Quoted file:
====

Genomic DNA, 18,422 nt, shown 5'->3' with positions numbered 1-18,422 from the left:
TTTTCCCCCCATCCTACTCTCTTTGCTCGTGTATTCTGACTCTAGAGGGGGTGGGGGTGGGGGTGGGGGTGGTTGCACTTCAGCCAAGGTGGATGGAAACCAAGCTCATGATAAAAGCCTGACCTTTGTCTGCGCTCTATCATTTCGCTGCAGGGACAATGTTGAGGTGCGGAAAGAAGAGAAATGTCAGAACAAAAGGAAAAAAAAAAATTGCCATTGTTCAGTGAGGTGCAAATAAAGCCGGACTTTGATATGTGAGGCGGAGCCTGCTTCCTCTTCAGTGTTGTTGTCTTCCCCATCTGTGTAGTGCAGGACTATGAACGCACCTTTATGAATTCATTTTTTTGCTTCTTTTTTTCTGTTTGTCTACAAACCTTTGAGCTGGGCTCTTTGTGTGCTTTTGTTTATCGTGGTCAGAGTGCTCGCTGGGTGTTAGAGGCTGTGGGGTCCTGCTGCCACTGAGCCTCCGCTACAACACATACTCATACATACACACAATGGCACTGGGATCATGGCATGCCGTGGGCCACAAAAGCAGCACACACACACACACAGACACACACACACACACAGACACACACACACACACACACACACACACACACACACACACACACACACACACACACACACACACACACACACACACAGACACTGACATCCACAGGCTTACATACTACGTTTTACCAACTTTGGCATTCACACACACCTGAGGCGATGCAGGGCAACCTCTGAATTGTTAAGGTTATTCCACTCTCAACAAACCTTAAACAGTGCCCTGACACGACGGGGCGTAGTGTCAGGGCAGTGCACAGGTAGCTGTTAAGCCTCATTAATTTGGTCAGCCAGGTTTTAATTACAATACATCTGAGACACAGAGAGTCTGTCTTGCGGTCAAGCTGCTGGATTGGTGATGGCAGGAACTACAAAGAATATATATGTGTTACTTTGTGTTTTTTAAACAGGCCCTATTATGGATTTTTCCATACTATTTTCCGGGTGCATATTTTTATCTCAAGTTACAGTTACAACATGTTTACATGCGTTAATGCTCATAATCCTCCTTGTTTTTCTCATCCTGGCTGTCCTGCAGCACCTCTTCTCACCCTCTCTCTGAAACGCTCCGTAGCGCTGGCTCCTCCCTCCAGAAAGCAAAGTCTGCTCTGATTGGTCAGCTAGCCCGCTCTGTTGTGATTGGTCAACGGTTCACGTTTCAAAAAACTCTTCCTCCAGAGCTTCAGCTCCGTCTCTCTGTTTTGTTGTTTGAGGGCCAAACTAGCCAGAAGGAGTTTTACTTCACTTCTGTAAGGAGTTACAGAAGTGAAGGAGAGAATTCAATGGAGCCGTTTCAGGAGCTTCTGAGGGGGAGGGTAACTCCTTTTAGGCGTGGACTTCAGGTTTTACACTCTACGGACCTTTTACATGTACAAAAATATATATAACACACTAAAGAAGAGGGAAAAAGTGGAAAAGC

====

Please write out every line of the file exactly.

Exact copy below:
Genomic DNA, 18,422 nt, shown 5'->3' with positions numbered 1-18,422 from the left:
TTTTCCCCCCATCCTACTCTCTTTGCTCGTGTATTCTGACTCTAGAGGGGGTGGGGGTGGGGGTGGGGGTGGTTGCACTTCAGCCAAGGTGGATGGAAACCAAGCTCATGATAAAAGCCTGACCTTTGTCTGCGCTCTATCATTTCGCTGCAGGGACAATGTTGAGGTGCGGAAAGAAGAGAAATGTCAGAACAAAAGGAAAAAAAAAAATTGCCATTGTTCAGTGAGGTGCAAATAAAGCCGGACTTTGATATGTGAGGCGGAGCCTGCTTCCTCTTCAGTGTTGTTGTCTTCCCCATCTGTGTAGTGCAGGACTATGAACGCACCTTTATGAATTCATTTTTTTGCTTCTTTTTTTCTGTTTGTCTACAAACCTTTGAGCTGGGCTCTTTGTGTGCTTTTGTTTATCGTGGTCAGAGTGCTCGCTGGGTGTTAGAGGCTGTGGGGTCCTGCTGCCACTGAGCCTCCGCTACAACACATACTCATACATACACACAATGGCACTGGGATCATGGCATGCCGTGGGCCACAAAAGCAGCACACACACACACACAGACACACACACACACACAGACACACACACACACACACACACACACACACACACACACACACACACACACACACACACACACACACACACACACACAGACACTGACATCCACAGGCTTACATACTACGTTTTACCAACTTTGGCATTCACACACACCTGAGGCGATGCAGGGCAACCTCTGAATTGTTAAGGTTATTCCACTCTCAACAAACCTTAAACAGTGCCCTGACACGACGGGGCGTAGTGTCAGGGCAGTGCACAGGTAGCTGTTAAGCCTCATTAATTTGGTCAGCCAGGTTTTAATTACAATACATCTGAGACACAGAGAGTCTGTCTTGCGGTCAAGCTGCTGGATTGGTGATGGCAGGAACTACAAAGAATATATATGTGTTACTTTGTGTTTTTTAAACAGGCCCTATTATGGATTTTTCCATACTATTTTCCGGGTGCATATTTTTATCTCAAGTTACAGTTACAACATGTTTACATGCGTTAATGCTCATAATCCTCCTTGTTTTTCTCATCCTGGCTGTCCTGCAGCACCTCTTCTCACCCTCTCTCTGAAACGCTCCGTAGCGCTGGCTCCTCCCTCCAGAAAGCAAAGTCTGCTCTGATTGGTCAGCTAGCCCGCTCTGTTGTGATTGGTCAACGGTTCACGTTTCAAAAAACTCTTCCTCCAGAGCTTCAGCTCCGTCTCTCTGTTTTGTTGTTTGAGGGCCAAACTAGCCAGAAGGAGTTTTACTTCACTTCTGTAAGGAGTTACAGAAGTGAAGGAGAGAATTCAATGGAGCCGTTTCAGGAGCTTCTGAGGGGGAGGGTAACTCCTTTTAGGCGTGGACTTCAGGTTTTACACTCTACGGACCTTTTACATGTACAAAAATATATATAACACACTAAAGAAGAGGGAAAAAGTGGAAAAGC